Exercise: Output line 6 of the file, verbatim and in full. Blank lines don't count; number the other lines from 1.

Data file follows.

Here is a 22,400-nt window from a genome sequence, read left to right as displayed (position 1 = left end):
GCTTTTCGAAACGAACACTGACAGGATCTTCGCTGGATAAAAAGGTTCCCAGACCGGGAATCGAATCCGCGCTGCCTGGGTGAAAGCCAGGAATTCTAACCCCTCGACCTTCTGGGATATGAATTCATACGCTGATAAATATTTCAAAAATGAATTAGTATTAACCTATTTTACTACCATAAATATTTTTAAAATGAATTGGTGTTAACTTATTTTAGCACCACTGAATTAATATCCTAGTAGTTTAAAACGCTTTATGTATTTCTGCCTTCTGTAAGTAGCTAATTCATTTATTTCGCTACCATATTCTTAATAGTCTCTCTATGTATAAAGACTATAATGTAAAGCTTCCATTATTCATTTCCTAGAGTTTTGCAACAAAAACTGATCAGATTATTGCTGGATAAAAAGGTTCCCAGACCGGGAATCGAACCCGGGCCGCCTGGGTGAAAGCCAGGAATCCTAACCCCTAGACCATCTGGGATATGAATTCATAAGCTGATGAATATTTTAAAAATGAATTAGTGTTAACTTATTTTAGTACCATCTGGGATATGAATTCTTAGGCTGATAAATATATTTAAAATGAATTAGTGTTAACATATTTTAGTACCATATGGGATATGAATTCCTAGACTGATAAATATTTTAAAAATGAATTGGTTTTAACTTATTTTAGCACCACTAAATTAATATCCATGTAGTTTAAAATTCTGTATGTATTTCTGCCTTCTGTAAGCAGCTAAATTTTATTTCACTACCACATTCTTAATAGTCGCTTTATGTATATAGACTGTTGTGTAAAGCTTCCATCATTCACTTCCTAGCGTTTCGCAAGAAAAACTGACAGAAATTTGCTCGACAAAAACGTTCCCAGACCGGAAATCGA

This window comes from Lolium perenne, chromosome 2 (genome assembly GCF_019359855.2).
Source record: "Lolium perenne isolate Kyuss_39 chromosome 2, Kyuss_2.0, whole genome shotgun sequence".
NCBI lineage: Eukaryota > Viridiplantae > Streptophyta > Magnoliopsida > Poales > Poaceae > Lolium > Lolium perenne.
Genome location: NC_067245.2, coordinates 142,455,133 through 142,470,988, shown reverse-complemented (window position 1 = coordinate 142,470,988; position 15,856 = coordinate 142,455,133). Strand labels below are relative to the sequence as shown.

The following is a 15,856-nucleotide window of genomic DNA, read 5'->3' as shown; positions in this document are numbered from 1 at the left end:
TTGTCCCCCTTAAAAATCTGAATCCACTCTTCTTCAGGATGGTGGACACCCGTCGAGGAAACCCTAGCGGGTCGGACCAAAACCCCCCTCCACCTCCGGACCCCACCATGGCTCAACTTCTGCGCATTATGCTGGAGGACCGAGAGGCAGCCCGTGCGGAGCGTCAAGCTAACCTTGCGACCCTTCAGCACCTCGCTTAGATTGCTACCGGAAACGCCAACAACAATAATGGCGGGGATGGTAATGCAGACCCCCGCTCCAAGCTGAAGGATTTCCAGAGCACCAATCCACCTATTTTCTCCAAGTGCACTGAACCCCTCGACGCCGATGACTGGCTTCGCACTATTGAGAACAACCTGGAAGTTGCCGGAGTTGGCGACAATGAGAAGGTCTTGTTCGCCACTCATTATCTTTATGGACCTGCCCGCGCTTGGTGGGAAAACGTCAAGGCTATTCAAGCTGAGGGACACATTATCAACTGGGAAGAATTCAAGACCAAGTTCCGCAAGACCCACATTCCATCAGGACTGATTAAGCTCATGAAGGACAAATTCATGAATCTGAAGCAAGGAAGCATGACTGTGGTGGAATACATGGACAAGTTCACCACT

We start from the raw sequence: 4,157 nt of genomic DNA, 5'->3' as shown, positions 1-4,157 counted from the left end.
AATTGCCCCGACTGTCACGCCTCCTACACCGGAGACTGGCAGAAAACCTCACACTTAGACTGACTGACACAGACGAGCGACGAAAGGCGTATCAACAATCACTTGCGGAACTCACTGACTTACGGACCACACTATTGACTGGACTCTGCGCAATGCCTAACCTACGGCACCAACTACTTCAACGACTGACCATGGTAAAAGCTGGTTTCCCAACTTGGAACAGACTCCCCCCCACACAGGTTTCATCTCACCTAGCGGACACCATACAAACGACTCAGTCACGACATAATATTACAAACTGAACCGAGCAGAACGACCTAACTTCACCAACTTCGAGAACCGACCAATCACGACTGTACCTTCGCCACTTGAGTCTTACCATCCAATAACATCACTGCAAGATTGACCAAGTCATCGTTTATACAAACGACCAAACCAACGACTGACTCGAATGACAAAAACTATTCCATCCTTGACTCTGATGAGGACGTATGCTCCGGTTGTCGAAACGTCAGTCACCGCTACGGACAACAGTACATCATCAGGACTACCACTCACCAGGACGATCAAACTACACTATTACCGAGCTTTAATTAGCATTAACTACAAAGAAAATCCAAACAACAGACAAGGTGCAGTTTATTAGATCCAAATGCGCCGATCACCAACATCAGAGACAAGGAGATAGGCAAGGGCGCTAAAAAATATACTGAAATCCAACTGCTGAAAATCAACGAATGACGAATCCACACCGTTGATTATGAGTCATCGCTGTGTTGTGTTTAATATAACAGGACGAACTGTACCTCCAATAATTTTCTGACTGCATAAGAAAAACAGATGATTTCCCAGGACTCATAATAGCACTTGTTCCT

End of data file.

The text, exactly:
Genome location: NC_067245.2, coordinates 142,455,133 through 142,470,988, shown reverse-complemented (window position 1 = coordinate 142,470,988; position 15,856 = coordinate 142,455,133). Strand labels below are relative to the sequence as shown.